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NASA Is Determined To Teach Children Science

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Are you passionate about learning science? Do you spend hours in the lab? Then you are going to like this one. The National Aeronautics and Space Administration (NASA) has prepared something exciting for you. A new online science resource for educators and their students called NASA Wavelength is aimed to educate people about the solar system and its components and show how the universe is organized.

The site provides its users with hundreds of resources arranged by subject matter and age-grade from pre-kindergarten and elementary to college-level and informal education. The NASA Wavelength website also features multiple extracurricular programs related to science. Teachers, who will use the site, will not only get additional information for their science classes but also find recommendations on creating a good lesson plan, activities which can be used for practice, supplementary materials and their cost and even the learning time required to cover a particular topic.

Stephanie Stockman, education lead for NASA’s Science Mission Directorate (SMD) in Washington, is very enthusiastic about the project and thinks it will help many teachers to improve their teaching methods as well as advance their skills. NASA expects the website users return the favor by providing accurate and detailed feedback, which will help improve the quality of the content and the services in general.

NASA has long since become a devoted contributor to the programs, which aim to develop and promote science education resources nationwide, using NASA facilities and experience.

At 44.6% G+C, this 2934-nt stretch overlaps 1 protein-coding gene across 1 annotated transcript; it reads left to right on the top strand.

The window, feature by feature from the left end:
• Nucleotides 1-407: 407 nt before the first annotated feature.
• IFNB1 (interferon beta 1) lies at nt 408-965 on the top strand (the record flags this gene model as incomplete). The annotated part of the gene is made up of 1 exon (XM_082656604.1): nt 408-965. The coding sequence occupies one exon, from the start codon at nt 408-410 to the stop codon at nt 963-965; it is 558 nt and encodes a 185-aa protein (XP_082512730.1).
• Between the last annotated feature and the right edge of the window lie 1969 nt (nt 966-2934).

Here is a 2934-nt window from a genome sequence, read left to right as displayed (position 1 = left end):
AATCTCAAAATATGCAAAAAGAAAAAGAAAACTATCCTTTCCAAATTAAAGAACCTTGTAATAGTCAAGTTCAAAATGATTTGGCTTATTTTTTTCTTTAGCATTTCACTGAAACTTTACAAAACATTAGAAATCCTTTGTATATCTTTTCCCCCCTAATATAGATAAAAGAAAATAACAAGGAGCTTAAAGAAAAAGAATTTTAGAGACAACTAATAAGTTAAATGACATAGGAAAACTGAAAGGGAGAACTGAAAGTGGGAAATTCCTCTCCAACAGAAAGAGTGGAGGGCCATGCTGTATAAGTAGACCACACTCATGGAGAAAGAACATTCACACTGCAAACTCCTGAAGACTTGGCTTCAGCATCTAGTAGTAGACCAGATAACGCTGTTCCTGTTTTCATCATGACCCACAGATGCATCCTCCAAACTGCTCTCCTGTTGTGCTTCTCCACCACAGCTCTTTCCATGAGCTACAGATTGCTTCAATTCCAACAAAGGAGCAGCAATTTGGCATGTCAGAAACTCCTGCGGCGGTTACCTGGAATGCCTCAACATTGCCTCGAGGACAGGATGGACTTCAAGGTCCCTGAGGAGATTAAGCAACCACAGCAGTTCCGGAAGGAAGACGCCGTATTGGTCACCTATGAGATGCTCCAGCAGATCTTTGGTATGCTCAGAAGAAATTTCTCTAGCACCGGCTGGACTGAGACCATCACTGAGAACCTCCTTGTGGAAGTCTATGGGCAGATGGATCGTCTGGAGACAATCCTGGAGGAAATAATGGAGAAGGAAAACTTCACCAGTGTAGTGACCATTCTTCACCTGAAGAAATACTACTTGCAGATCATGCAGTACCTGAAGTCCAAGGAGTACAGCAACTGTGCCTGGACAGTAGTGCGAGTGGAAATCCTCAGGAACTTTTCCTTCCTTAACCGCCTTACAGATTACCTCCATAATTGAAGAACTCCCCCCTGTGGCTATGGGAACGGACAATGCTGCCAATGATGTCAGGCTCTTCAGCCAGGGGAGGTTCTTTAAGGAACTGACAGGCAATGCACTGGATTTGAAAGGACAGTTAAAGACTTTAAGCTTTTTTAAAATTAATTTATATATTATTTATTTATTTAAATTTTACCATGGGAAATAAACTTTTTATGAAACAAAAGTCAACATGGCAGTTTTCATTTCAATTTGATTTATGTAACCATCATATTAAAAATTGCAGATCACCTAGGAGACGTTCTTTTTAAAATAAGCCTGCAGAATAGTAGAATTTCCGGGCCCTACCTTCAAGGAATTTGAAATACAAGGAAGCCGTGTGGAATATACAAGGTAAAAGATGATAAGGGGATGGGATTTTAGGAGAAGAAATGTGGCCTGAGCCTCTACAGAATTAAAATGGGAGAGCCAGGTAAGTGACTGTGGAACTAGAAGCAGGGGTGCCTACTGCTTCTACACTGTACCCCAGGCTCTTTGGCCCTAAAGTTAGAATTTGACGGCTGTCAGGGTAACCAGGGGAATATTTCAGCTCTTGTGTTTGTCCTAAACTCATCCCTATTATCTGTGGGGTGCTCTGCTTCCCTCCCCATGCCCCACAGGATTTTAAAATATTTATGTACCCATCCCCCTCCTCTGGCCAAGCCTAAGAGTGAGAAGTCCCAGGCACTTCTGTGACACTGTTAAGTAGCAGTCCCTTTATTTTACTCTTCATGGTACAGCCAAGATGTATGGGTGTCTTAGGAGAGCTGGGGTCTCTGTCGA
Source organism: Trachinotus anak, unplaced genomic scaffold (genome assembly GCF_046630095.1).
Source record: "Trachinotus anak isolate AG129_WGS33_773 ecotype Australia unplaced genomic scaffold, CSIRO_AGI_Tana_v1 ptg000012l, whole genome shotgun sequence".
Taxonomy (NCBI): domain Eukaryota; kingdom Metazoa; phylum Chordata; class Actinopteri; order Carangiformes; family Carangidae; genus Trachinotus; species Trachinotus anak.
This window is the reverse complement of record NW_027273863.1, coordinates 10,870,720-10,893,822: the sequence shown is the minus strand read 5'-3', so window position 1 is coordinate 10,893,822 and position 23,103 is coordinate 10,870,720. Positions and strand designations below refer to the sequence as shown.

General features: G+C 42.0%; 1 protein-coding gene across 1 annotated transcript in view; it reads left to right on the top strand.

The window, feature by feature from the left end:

The Wavelength website provides information on resources, which help students and teachers learn about NASA program participation, exhibitions and shows etc. The site is designed to keep people informed on the latest developments and breakthroughs. All registered users can stay updated with what’s new in science through emails and social networking sites such as Twitter, Facebook, Pinterest and LinkedIn.

Before it was launched the website had been tested by educators from all over the U.S. who worked with the Institute for Global Environmental Strategies, the Adler Planetarium and the Space Sciences Laboratory and Lawrence Hall of Science at the University of California, Berkeley. SMD specialists keep on managing, coordinating and updating the site.

NASA sees its mission in making scientific knowledge of the solar system, the Sun and Earth accessible to people everywhere. They are currently seeking to reach wider audience and engage more people into science with the support of museums, home schools and science camps.



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